About two years later, we were all in Pennsylvania for my brother’s wedding weekend. After the brunch the next morning I would be leaving on my own to drive to another state to visit a friend. As I said goodbye to my mom after this fun, family-filled weekend, I said, “I love you” as I hugged her goodbye.

As we released our embrace, my mother held my hands tightly in hers and looked me in the eye apologetically, tinged with helplessness.

“I don’t know why I can’t say it back," she said in an almost whisper, "I just didn’t grow up that way.”

I smiled softly as I held her hands and said “Neither did I.”

And in that moment, we both knew it would be different from then on. And it was.

And in that moment, we both knew it would be different from then on. And it was.

Not just for me and my mom, but for the whole family. It took a little practice but soon we realized it was weird NOT to say “I love you” when we hung up the phone or left each other. Adults saying they love each other. It was a radical journey we went on together.

One small step. A pivot. A practice. A habit. A truth. A word. 

Led to a ripple. A connection. And a generational change.

Meet Janine Durso


Hi, I'm Janine, The Belief Coach. I'm on a mission to help women bust their limiting beliefs so they can create the life they want. You might think it's time, money, your circumstances, or even other people, that are holding you back. But no, it all boils down to the beliefs you hold about yourself and what's possible. You're just not in the practice of identifying and questioning them, and deciding new beliefs.

That's where your power is.

I didn't always realize this, though. As a former advertising executive in NYC, I was caught up in the hustle and bustle of success, feeling overwhelmed and stressed. I felt stuck and powerless, blaming others for my circumstances.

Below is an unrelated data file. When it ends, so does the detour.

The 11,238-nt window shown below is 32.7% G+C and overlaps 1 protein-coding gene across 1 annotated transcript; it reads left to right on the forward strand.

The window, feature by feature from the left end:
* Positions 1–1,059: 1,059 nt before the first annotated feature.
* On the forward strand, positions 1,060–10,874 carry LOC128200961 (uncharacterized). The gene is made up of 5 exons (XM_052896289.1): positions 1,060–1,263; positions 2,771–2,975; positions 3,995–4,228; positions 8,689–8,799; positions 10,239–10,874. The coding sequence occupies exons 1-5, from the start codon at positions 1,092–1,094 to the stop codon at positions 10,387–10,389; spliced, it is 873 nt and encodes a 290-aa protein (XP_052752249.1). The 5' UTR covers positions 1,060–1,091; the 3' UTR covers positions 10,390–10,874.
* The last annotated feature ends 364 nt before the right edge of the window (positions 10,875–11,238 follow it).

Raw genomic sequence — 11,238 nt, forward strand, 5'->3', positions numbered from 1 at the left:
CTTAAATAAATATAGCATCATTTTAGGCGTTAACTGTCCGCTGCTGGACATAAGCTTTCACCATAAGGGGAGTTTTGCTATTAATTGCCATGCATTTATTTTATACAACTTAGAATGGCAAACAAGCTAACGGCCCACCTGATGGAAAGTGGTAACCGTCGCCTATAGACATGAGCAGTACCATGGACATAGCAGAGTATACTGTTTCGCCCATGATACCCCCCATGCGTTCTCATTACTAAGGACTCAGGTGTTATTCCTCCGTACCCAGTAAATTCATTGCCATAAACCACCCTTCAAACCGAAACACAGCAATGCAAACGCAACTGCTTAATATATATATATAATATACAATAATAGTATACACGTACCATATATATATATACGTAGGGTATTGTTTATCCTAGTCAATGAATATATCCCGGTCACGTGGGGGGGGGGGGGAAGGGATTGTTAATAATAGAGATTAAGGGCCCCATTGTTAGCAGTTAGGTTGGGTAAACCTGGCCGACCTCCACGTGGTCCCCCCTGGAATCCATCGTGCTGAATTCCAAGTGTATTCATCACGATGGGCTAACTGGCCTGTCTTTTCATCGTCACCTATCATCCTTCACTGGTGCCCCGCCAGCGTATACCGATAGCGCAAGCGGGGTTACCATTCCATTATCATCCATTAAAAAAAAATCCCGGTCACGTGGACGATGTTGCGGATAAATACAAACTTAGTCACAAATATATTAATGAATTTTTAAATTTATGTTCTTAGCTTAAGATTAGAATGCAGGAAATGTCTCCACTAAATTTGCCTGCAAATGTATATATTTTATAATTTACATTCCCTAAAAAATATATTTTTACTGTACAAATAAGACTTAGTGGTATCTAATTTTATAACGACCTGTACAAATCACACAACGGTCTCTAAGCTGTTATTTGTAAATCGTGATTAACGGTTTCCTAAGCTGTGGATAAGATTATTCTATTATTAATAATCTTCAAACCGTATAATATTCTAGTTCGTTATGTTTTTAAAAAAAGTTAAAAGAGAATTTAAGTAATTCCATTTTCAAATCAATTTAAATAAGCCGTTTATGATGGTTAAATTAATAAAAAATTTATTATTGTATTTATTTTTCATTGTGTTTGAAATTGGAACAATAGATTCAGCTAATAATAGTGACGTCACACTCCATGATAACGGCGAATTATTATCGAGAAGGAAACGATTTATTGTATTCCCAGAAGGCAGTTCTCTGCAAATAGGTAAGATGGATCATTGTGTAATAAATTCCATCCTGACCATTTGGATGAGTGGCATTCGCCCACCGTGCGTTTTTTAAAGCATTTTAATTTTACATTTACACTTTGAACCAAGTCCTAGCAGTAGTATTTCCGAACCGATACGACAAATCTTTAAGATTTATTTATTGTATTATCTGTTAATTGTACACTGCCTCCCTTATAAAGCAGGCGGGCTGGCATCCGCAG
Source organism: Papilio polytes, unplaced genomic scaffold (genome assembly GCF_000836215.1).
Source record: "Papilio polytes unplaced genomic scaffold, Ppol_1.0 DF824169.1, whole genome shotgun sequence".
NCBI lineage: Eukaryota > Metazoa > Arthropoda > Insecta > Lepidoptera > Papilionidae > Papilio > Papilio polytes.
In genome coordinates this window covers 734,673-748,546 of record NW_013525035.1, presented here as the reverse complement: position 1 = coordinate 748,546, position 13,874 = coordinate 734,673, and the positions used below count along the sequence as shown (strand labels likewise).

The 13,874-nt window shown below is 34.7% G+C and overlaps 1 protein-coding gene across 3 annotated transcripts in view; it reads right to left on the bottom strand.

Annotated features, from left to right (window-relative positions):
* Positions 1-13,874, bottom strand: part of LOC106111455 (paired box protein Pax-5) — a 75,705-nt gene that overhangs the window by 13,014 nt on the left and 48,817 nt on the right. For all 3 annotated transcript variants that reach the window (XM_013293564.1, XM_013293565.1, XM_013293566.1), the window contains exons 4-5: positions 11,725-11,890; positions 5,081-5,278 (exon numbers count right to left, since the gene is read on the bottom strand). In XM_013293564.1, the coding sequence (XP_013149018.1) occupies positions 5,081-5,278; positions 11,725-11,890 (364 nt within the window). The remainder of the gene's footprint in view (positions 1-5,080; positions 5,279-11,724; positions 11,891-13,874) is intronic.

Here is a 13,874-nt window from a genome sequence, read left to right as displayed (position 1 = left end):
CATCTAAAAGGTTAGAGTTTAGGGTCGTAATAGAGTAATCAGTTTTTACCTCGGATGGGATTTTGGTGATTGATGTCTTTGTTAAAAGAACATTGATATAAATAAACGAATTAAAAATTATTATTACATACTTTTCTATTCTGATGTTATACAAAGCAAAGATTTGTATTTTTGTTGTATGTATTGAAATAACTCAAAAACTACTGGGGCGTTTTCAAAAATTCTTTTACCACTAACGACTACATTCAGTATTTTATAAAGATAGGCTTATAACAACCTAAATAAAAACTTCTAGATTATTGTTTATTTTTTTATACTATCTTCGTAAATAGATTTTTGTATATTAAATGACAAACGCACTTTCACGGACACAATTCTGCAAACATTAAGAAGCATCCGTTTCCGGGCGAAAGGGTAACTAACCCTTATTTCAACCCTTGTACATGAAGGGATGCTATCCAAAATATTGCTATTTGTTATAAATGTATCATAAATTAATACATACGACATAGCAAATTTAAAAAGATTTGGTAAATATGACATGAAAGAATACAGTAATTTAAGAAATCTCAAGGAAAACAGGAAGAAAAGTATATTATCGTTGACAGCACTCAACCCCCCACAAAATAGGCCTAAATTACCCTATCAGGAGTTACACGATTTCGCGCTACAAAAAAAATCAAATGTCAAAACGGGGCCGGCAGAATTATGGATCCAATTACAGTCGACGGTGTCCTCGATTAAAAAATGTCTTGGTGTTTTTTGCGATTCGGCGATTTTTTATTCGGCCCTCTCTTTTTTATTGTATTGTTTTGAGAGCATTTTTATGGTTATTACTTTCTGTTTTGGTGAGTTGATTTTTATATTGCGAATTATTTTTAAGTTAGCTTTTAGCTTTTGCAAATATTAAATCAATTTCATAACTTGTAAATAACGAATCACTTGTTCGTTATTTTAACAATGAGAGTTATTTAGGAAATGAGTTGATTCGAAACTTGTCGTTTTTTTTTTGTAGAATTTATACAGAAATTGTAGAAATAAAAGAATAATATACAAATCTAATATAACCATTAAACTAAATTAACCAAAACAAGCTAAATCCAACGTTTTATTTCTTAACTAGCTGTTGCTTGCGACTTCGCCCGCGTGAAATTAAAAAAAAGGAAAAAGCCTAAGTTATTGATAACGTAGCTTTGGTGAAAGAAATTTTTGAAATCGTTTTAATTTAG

But now, as a Belief Coach, I teach the tools that turned it all around. It's not just about surviving anymore, it's about thriving and creating a life I love.

Now it's your turn to get unstuck and create more of what you want in life.

Let’s connect and bust your limiting beliefs together. 
Instagram: @janinedursocoaching


I Met My Husband in an Airport Queue by Helen Brown | Inspiring Story #9

Short Love Story About Finding Love In The Most Unexpected Places ...

When Helen Googled the words "Holidays for Single People" over twelve years ago, she had no idea she would find the love of her life in an airport queue

>> Click here to read more

Share the Inspiration
  • phyllis becker says:

    The story I needed this very minute feeling sorry for myself that I am not married to a man who can say I Love You and I find I can’t say it to him either. I do say it easily to my kids and some friends and to other men in my life. I needed a hug, I needed a word and now I think I just have to take them and not wait for them to be offered. Thank you. I think I love you

    • Janine Durso says: